Memorable or Agreeable

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Memorable or Agreeable

“In this world of dramatically changing customer buying behavior…… your sales approach must evolve, or you will be left behind.”

– The Challenger Sale by Matthew Dixon and Brent Adamson

The Idea:  The Corporate Executive Board discovered that 53 percent of customer loyalty is due to the sales experience. Compare this to company and brand relevance (19%), product and service solutions (19%), and the price/value relationship (9%).  The sales process is that essential to organizational success.  And if your sales organization is not uncovering, discovering or introducing new value, you are vulnerable.

Very few organizations understand their customer’s unstated agendas (and hidden risks) or honestly challenge the strategy and mindset of the customer.

We are operating in a world of nano-differentiation. Most companies are playing follow the leader– introducing products that knock off their competitors and lack interest or imagination.

Sales organizations must understand their customer’s business at both a strategic and granular level.  The customer already knows your product offering; new value occurs when you teach them how to operate their business better.  How are you at sharing transformational insights with your customer or helping them understand competitive threats or emerging risks in their business?

Building healthy relationships in a B-to-B world is vital to longer-term success.  The goal is not just creating healthy partnerships but to become “memorable.”
I recently was re-reading a very insightful book called  “The Challenger Sale” by Matthew Dixon and Brent Adamson.  This brought to mind three ideas worth considering to be memorable in your customers’ eyes.

  1. Teach.  Memorable partners share customized “insight led” conversations.  To quote the authors “Differentiate yourself by showing your customer something new about their industry that they didn’t know or provide them with a different view.” The best “teach” by conveying fresh viewpoints that include advanced philosophies, growth strategies, or new models.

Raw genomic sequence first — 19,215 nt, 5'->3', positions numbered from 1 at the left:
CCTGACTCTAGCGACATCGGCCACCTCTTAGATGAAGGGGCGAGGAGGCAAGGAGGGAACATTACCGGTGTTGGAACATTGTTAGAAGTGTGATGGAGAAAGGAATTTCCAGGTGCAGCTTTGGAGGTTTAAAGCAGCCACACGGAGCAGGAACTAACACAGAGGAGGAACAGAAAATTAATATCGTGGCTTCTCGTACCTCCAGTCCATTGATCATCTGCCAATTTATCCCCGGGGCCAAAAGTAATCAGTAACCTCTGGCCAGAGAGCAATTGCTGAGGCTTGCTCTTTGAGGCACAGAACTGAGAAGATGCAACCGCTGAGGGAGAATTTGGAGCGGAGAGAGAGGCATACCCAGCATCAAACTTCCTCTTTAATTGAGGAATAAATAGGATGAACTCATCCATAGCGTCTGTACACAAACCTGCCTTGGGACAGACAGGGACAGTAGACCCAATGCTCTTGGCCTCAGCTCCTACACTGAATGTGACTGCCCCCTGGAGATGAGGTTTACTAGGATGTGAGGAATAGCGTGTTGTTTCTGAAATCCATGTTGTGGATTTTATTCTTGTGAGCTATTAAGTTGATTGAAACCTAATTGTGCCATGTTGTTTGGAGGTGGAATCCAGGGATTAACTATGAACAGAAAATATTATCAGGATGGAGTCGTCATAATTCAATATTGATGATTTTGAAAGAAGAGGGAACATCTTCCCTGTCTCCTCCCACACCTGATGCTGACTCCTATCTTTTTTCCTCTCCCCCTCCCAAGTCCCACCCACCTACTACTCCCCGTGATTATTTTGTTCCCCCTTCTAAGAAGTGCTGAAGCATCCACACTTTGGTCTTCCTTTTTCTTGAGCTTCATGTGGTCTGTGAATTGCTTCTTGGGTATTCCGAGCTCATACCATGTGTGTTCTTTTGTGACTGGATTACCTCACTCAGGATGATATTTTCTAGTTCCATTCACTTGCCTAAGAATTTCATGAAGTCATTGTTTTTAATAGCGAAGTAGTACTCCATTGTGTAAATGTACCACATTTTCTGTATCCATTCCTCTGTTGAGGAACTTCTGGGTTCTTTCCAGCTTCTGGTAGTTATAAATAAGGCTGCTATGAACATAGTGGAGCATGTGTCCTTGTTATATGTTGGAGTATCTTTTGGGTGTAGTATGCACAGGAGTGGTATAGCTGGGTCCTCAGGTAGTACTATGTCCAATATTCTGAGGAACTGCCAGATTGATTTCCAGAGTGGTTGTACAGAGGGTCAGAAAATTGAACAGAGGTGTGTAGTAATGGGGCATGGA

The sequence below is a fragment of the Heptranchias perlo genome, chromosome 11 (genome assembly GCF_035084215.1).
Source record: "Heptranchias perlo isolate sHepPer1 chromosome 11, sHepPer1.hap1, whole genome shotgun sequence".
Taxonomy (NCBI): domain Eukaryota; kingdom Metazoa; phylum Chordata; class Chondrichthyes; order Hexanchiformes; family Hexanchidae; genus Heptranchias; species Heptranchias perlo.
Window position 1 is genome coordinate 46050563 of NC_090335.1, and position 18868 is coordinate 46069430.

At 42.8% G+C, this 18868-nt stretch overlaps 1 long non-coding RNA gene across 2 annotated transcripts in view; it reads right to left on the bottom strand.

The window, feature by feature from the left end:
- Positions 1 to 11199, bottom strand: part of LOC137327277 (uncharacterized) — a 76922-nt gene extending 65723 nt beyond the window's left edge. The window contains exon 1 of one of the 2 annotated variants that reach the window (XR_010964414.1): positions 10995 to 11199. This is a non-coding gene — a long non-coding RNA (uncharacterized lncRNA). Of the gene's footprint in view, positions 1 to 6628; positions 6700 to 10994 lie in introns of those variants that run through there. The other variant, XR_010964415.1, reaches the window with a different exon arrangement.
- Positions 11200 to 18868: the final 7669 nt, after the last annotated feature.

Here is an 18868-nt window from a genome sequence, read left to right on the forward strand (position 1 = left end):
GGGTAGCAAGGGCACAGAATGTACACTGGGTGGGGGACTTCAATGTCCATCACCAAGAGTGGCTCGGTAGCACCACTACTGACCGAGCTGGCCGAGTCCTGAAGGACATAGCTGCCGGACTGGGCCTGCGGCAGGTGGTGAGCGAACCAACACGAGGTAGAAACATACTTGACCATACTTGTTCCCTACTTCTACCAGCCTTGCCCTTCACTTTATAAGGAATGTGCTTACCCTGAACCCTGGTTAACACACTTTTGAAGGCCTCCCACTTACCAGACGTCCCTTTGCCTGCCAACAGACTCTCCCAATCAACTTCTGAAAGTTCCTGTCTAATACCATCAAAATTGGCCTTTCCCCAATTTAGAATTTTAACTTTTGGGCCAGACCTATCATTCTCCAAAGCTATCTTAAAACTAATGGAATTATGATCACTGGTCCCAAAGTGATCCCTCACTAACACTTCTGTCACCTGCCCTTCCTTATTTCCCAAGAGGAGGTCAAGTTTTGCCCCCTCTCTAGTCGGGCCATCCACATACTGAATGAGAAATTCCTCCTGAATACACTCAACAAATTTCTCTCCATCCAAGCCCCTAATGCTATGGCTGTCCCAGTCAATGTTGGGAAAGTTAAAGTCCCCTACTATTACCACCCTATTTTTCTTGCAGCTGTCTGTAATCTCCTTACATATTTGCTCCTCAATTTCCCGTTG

2. Tension.  The top sales organizations are highly relational; they are candid, forthright, and honest about business challenges.  The authors state that the most valuable customer engagements cause slight discomfort.  When one’s views are challenged, discomfort can follow; but often one will reassess their views.  Each challenging discussion should be tailored to the customer’s strategic agenda and personal buying preference.
  3. Courage:  Most sales organizations are fearful to create tension in a customer discussion.  Think about it: your most intimate connections occasionally have moments of strain and debate.  Should your top customer relationships be any different?  Don’t be timid to share how similar companies took a wrong turn, opening themselves up to competitive threats. The best sales organizations confront the root challenges that hinder their customer’s growth.  They are courageous.

What are you doing to build an organizational mindset that “challenges” your customers?  Research by Neil Rackham has shown that 87 percent of sales training content is forgotten by sales organizations within thirty days.  A challenger mentality must be modeled and rewarded within the organization by every level of leadership.

Sales success in this new world is much less about sharing your expertise and much more about uncovering what the client does not know.  How are you at uncovering and discussing risks, threats and potential landmines with your top customers?
Are you memorable, or just agreeable?

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